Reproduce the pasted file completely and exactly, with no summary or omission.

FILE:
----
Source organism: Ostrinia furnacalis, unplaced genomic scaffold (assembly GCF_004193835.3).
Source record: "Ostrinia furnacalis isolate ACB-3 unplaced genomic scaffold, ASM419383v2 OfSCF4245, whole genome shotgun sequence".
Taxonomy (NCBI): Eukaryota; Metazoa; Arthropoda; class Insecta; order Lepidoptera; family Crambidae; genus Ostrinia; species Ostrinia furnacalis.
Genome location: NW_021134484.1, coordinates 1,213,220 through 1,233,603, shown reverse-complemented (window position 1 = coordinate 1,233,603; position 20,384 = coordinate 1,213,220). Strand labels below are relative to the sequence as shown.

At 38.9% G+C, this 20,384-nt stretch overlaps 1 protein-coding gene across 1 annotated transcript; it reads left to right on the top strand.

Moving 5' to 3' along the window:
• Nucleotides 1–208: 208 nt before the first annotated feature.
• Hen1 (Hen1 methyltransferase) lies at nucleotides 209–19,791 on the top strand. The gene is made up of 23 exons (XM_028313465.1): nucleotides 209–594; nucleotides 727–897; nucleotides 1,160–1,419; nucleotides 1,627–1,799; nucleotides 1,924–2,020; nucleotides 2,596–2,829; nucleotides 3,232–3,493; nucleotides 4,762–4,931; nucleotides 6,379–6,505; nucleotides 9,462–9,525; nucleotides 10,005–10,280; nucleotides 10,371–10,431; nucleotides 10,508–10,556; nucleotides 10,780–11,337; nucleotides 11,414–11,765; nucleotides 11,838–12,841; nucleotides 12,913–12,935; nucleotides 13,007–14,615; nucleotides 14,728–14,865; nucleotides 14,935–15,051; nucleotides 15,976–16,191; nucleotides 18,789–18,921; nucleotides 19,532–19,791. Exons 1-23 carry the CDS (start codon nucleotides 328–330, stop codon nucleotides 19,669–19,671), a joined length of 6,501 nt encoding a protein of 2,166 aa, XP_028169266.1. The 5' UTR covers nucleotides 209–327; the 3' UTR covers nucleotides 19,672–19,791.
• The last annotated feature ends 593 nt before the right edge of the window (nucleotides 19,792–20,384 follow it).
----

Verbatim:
Source organism: Ostrinia furnacalis, unplaced genomic scaffold (assembly GCF_004193835.3).
Source record: "Ostrinia furnacalis isolate ACB-3 unplaced genomic scaffold, ASM419383v2 OfSCF4245, whole genome shotgun sequence".
Taxonomy (NCBI): Eukaryota; Metazoa; Arthropoda; class Insecta; order Lepidoptera; family Crambidae; genus Ostrinia; species Ostrinia furnacalis.
Genome location: NW_021134484.1, coordinates 1,213,220 through 1,233,603, shown reverse-complemented (window position 1 = coordinate 1,233,603; position 20,384 = coordinate 1,213,220). Strand labels below are relative to the sequence as shown.

At 38.9% G+C, this 20,384-nt stretch overlaps 1 protein-coding gene across 1 annotated transcript; it reads left to right on the top strand.

Moving 5' to 3' along the window:
• Nucleotides 1–208: 208 nt before the first annotated feature.
• Hen1 (Hen1 methyltransferase) lies at nucleotides 209–19,791 on the top strand. The gene is made up of 23 exons (XM_028313465.1): nucleotides 209–594; nucleotides 727–897; nucleotides 1,160–1,419; nucleotides 1,627–1,799; nucleotides 1,924–2,020; nucleotides 2,596–2,829; nucleotides 3,232–3,493; nucleotides 4,762–4,931; nucleotides 6,379–6,505; nucleotides 9,462–9,525; nucleotides 10,005–10,280; nucleotides 10,371–10,431; nucleotides 10,508–10,556; nucleotides 10,780–11,337; nucleotides 11,414–11,765; nucleotides 11,838–12,841; nucleotides 12,913–12,935; nucleotides 13,007–14,615; nucleotides 14,728–14,865; nucleotides 14,935–15,051; nucleotides 15,976–16,191; nucleotides 18,789–18,921; nucleotides 19,532–19,791. Exons 1-23 carry the CDS (start codon nucleotides 328–330, stop codon nucleotides 19,669–19,671), a joined length of 6,501 nt encoding a protein of 2,166 aa, XP_028169266.1. The 5' UTR covers nucleotides 209–327; the 3' UTR covers nucleotides 19,672–19,791.
• The last annotated feature ends 593 nt before the right edge of the window (nucleotides 19,792–20,384 follow it).